Our 'garden oasis' in Israel-Kiryat Motzkin
There is a community in Israel that is connected to the Jewish Orlando community through the Jewish Federation of Greater Orlando. It is our sister city Kiryat Motzkin. This beautiful city has been our sister since 2006. It is about 15 miles north of Haifa-a distance much like driving from Altamonte Springs to Sea World. Founded in 1934, its population has grown to 45,000, and was named after Leo Motzkin who was one of the organizers of the First Zionist Congress in 1897.
"The story goes that originally a different name was considered for the city," said Carmit Gilad, projects coordinator with the Jewish Agency for Israel's Partnership 2Gether program. "Because it is like an oasis in a desert and is well-known for its beautiful gardens, it was almost named Neveh Ganim (Oasis Gardens)." The name would have fit, because the city is also home to Israel's most beautiful outdoor zoo with over 1,000 animals from all over the world (they even have penquins), living in simulations of their natural habitats. The park features rich tropical vegetation, a beautiful swan lake, fountains, and water plants arranged with a designer's eye. But in the end, the city was named after Motzkin.
What is a sister city? It is a partnership that strengthens the Central Florida Jewish community's connection with Israel in a more personal way, and builds a long-term relationship that will foster economic, educational and cultural opportunities both here and in Kiryat Motzkin.
As well as helping fund the agencies and various programs in the Jewish Orlando community, the Federation also supports Israel through the campaign funds. In addition to a general overseas allocation to the Jewish Agency for Israel and the Joint Distribution Committee, these dollars are going to a specific place for specific needs, which include several social service programs in Kiryat Motzkin.
Gilad, who serves as the liaison between the Jewish Federation and Kiryat Motzkin, recently she met with Federation board members and the Israel and Overseas Committee. She also had the opportunity to meet with the administration of the Rosen Campus; Carol McNally, Marcy Rosenbaum and Judith Arieli from the Roth JCC pre-school; and with Shari Wladis, Rabbi Sharon Barr Skolnik and Idit Lotringer from the Jewish Academy of Orlando. During their meeting they discussed the possibility of expanding cultural exchanges between students in Orlando and Kyriat Motzkin.
Just like here, Kiryat Motzkin has a PJ Library program. They call it Sifriyat Pijama. The program delivers free bedtime story books to families with children under five years old. These books teach Jewish traditions and Jewish life choices. Our JFGO is one of the first in the country to extend the PJ program to its Israeli sister city.
In addition to the PJ Library, JFGO supports a Young Leadership program, an after-school program for children with learning disabilities, and a personalized Holocaust remembrance program.
"When children get behind and can't catch up, it effects their self-esteem; it means they may not get into the army-and if they can't get into the army that will affect the rest of their life," said Gilad.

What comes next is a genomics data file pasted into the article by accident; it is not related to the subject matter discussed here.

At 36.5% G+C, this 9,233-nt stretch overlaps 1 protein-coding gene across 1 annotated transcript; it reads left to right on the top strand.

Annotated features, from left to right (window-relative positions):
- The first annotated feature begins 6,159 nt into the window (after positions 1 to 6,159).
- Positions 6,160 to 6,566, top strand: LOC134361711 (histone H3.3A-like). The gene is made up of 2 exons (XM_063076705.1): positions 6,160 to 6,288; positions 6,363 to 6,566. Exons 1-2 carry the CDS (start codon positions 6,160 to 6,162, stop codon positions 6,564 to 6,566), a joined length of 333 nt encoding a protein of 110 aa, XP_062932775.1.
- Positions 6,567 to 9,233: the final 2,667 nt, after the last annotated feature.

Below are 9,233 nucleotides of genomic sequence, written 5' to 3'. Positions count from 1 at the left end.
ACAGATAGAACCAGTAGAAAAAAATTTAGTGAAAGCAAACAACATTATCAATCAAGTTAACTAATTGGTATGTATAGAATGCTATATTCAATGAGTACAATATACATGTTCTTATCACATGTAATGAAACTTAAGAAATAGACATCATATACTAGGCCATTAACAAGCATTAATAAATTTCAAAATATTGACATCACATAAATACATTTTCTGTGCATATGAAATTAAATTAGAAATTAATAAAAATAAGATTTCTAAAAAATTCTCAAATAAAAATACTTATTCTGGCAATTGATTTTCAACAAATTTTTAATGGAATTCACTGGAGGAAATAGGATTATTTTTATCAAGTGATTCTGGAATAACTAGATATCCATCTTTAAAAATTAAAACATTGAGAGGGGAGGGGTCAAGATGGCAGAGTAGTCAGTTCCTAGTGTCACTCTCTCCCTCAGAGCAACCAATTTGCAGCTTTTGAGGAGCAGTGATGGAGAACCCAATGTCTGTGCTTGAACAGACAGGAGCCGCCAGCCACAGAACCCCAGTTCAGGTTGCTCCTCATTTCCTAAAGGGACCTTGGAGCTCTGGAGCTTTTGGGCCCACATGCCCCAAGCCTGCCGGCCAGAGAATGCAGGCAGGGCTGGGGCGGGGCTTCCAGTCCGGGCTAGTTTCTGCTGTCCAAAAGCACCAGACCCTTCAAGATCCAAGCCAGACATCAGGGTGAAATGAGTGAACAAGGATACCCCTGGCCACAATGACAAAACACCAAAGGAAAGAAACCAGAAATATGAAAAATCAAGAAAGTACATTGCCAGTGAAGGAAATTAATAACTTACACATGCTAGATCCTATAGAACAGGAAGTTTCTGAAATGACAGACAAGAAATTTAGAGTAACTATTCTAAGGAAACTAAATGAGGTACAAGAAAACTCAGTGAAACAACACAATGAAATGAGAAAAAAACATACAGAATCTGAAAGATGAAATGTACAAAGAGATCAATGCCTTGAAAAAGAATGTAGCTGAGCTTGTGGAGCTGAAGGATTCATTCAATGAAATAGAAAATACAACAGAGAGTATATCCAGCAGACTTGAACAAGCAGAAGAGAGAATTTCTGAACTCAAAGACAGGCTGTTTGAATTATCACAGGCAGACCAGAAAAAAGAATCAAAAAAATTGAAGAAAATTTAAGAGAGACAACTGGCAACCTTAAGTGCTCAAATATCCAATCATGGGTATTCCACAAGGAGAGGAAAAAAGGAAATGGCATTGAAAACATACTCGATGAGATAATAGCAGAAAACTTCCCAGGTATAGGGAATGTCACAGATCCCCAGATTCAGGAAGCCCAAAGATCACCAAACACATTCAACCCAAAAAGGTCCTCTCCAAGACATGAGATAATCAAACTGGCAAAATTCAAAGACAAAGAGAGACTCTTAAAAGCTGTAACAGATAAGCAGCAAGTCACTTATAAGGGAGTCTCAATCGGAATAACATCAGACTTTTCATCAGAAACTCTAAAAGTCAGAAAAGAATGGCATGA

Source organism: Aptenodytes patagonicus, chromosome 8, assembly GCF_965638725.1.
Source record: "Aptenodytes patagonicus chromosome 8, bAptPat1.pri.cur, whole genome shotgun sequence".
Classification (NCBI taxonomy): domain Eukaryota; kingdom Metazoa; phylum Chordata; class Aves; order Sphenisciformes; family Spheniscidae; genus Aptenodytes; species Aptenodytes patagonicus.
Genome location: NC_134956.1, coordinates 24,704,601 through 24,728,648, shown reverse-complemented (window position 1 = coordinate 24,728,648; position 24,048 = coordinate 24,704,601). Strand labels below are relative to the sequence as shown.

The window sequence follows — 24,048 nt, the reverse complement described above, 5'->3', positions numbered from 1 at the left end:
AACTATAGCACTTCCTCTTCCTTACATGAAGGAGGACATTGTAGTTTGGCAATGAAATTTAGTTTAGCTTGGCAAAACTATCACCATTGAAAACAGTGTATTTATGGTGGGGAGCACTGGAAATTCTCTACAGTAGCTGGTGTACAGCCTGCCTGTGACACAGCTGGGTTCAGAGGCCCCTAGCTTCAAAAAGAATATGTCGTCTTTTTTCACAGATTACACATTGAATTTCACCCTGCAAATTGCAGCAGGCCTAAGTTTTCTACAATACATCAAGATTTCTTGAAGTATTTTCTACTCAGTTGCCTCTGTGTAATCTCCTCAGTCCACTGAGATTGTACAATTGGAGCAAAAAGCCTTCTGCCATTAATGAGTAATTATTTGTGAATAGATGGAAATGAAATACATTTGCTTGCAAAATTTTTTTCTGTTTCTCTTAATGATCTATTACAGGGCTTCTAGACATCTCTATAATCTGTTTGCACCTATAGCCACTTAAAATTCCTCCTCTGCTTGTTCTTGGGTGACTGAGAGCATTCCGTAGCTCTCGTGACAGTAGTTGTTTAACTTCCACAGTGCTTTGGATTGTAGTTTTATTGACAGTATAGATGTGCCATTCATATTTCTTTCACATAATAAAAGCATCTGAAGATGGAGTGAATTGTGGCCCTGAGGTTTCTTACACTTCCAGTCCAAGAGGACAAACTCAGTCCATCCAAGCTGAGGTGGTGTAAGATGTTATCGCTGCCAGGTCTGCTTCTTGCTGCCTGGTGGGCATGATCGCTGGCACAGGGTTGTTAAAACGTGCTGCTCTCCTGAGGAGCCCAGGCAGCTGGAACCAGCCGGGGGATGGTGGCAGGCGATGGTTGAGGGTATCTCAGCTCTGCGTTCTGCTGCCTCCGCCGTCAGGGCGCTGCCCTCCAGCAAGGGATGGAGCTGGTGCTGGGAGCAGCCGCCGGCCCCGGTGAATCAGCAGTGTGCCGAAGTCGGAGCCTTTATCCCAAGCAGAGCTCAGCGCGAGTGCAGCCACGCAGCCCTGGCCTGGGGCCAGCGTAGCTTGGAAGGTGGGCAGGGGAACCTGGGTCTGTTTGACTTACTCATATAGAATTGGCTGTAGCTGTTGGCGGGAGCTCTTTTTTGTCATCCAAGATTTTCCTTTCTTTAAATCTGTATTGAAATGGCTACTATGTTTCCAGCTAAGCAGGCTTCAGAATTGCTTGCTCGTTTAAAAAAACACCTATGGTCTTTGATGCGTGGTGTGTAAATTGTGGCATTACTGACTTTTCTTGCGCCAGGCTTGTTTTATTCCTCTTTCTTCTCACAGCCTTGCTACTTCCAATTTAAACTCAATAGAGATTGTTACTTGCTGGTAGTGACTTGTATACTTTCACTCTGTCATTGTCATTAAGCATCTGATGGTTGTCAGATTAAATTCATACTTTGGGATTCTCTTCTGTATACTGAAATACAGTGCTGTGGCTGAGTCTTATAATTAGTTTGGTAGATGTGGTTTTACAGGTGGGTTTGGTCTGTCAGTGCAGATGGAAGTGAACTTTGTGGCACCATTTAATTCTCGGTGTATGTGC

With the MASHAL Center for Learning program, students are professionally diagnosed and provided with developmental treatment geared specifically for their needs. There is a waiting list to get into this program, and even though the cost is small, some can't afford the fee for the program. The JFGO donation helps cover the costs for some of these students.
"One young man named Idan, who is in the fifth grade, had difficulty with math. He worked one-on-one with a tutor and his math improved, his self-esteem improved. The Federation is the reason this child is not falling behind," said Gilad.
Another child, an Ethiopian girl with many siblings, couldn't study at home. MASHAL gave her the push and place to be able to study and improve her grades. These are just two examples of how the MASHAL program is helping children in Kiryat Motzkin.
The Young Leadership program has the "best kids" who volunteer to mentor "at risk" teens. Again, if these at-risk teens are left to themselves and continue in a downhill spiral, they will not be able to serve in the army, and that will lead to a dead-end road for their futures.
Teens also participate in seminars with religious and non-religious teens to learn respect for each other. After the outbreak at Gaza in 2010, several Jewish teens from that area came up to Kiryat Motzkin for a huge pj party with the teens in the Young Leadership program. It gave them a momentary pause from the stress in their lives outside of Gaza.
Before Our Eyes is the Holocaust remembrance program at Kiryat Motzkin's Mashmaut Center. This unique program creates interactions between survivors and second and third generations. Last year, an event called Flower to the Survivor was held in which soldiers presented survivors with a certificate of appreciation, followed by a special musical performance for the survivors.
The young people who participated in UCF's Birthright last December visited Kiryat Motzkin and met with survivors and the children in the MASHAL program.
On a more personal level, Federation dollars made it possible for Hannah Glickman, a teacher in the MASHAL program who was suppose to retire, to continue teaching another year.
"Your support is very much appreciated," said Gilad.
P2G's steering committee and the JFGO are interested in creating more living bridges between Orlando and Kiryat Motzkin for the benefit of both communities.
For more information about our sister city Kiryat Motzkin, visit JFGO's website at http://www.orlandojewishfed.org
Emely Katz, JFGO associate executive director, contributed to this story.